3. I purchased the Panasonic 100-400mm about 5 days ago. Life is pretty busy at the moment so I haven’t haven’t been able to put much time in with it. However my initial impression is that it is well worthy of the Leica stamp. Most of the images that I have taken are between 350mm and 400mm at f6.3 which is where I suspect most people would want to use this lens. Without having done a direct comparison I think it is at least as good as the Olympus Zuiko 50-200mm which is regarded as a classic 43rds PRO lens.

    The extra 100mm reach should mean not having to use tele-converters in most circumstances. Further, being able to crop the image in the camera should save having to crop at a later stage and help get the most out of the m43rd sensor. I think that this is an often overlooked advantage of doubling the effective focal length of a lens with the smaller sensor. Cropping a full frame or APS-C image to approximately the same area as 43rds means you have lost much of the advantage of the larger sensor. I may be wrong, however I suspect that focusing accuracy improves slightly if the subject is where it appears in the final image, i.e. a bit closer and larger in the viewfinder.

    Build quality is very good and the lens has a good feel without being overly heavy. Colour rendition is excellent as you would expect, and the bokeh is pleasant where the subject is reasonably close.
    Whilst the new Olympus 300mm may well prove sharper, I think that the 100-400mm will prove highly competitive in most circumstances as well as very versatile and convenient, particularly where weight and size are an important consideration. Being able to lock the zoom at any focal length is a really great feature and stops zoom creep. It also makes the lens feel like a fixed focal length to use.

    As Steve remarks it is a great time to be using m43rds gear. We are finally getting some really good options.

  4. Still waiting for it to actually be available! Anyone know of the date one can order it–and get it shipped?

    • The 300 MM F/4.0 is now available. They might even be sold out at dealers by now. I am so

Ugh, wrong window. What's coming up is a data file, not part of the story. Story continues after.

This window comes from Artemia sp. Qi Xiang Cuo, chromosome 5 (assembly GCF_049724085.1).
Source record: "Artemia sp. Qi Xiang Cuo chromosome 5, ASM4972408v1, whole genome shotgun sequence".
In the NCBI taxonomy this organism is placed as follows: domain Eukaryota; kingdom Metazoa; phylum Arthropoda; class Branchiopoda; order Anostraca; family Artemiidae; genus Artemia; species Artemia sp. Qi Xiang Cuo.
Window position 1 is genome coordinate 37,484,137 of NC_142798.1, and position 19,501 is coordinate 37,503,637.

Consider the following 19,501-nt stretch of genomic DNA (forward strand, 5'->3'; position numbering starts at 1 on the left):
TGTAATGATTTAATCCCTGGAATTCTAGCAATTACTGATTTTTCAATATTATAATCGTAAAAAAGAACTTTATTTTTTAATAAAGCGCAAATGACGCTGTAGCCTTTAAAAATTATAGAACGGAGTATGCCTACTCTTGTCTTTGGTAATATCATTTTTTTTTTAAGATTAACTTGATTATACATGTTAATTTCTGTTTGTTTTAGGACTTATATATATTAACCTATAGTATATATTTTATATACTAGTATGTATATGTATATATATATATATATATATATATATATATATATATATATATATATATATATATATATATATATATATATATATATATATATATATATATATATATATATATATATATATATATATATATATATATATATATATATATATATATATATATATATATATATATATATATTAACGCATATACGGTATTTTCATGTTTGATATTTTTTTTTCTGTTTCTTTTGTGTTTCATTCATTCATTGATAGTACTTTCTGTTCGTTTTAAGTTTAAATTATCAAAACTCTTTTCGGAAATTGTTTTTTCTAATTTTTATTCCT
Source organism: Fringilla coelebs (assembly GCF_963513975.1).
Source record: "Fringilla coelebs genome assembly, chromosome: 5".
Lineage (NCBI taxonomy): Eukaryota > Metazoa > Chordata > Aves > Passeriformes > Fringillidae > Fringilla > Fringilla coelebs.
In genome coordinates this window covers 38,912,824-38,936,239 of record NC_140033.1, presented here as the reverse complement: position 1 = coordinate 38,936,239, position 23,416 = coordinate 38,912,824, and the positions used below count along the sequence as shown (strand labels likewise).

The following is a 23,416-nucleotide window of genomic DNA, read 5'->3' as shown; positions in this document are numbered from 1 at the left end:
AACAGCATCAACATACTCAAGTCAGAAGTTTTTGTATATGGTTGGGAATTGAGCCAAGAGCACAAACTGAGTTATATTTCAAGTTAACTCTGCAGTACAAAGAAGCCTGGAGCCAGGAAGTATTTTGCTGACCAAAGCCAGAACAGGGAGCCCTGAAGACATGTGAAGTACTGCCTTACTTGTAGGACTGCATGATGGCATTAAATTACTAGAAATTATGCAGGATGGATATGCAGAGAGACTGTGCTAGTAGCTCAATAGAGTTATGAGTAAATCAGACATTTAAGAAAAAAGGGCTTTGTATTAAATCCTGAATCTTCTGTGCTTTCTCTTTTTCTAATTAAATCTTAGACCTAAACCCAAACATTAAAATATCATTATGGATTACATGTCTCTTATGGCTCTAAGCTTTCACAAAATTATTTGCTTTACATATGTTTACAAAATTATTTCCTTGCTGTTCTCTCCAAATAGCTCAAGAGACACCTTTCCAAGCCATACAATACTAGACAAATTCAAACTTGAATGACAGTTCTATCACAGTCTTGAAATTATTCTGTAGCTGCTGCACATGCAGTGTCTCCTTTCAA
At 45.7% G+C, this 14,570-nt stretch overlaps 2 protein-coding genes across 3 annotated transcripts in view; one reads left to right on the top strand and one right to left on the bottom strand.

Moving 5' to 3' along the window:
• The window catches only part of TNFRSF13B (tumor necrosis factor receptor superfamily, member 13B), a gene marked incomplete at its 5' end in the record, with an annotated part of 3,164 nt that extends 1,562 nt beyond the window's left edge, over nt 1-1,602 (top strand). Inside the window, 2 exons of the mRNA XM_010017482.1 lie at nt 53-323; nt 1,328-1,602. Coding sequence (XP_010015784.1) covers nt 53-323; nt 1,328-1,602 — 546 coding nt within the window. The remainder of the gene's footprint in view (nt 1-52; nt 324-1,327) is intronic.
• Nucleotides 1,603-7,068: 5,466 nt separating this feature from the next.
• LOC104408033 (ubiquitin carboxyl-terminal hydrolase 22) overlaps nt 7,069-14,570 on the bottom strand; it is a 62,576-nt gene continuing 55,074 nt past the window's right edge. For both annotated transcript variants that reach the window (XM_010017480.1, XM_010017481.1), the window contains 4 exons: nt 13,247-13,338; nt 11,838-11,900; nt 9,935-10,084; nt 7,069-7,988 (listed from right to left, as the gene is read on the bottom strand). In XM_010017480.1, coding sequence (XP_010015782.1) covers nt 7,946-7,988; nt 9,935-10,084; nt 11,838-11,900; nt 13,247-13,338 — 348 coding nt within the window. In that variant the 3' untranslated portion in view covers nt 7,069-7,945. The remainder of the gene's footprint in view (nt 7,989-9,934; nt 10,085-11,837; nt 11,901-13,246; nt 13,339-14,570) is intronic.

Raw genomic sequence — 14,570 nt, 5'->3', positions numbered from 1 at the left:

delighted with its image qualities and will be putting it to heavy use in Florida in about 5 weeks
      from now. I can hardly wait.

  5. I’ll admit to being disappointed by the physical specs of this lens. I changed to an Olympus E-M1 from Nikon, because my Nikon camera (D300s) was feeling too heavy and clumsy in use. Now Oly seem to have gone against their lightweight ‘ethos’ by producing one of the largest and heaviest 300mm f/4 lenses around!

    The current Nikon 300f4 is much smaller and lighter and I feel that a lens of this design could cover an MFT sensor with excellent results, so why have Oly introduced a lens that is so much heavier?

    It’s silly to compare the lens, physically, with a 600mm full frame lens – this is a 300mm lens working with a cropped sensor.


    • You will get a 600mm POV, and I have never seen IQ from any 300mm f/4 this good. I had a chance to test it and I was blown away by it and the fact that the IS in body and the lens work together to give you MUCH MORE handholding Ability than ANY Nikon 300mm. Also, shooting a Nikon 300 on a Nikon will give you a 300mm magnification, NOT 600 as this will. So while it is a 300mm lens, on M 4/3 you DO IN FACT get a 600MM FOV. No 300mm lens on Nikon will do this. Finally, the construction quality and attention to details on the Olympus far surpass the Nikon. From build, sealing, super smooth built in hood, etc. This lens is stunning.

      • I’m not doubting the IQ and build – I just wish Oly had pulled something lighter out of the hat!

        I’ll be interested to see how the Leica/Panasonic 100-400 performs, when it appears.

        • I understand. I think making it smaller would have compromised IQ or the IS. It is a pro lens, so full sealing as well. If they compromised, it would not be nearly as good as it is. So its always a compromise it seems.

      • Steve, Your comments on the Olympus 300 MM F/4 is right on the money. I have this lens now for about a month and the image quality is absolutely stunning. I haveshot
        and enlarged images to 200% and they are razor sharp. Actually superior to the super
        40-150 F/2.8 zoom by a fair amount. I am greatly impressed

  6. I have been waiting for over a year for this lens and have it pre-ordered at a local camera store to go with my EM-1 however after going out shooting some birds in flight with my current 300mm from Oly and being so very disappointed with my results, and the consensus from the gathered group was that the new 300mm pro won’t help much and I need to go down the Canon route.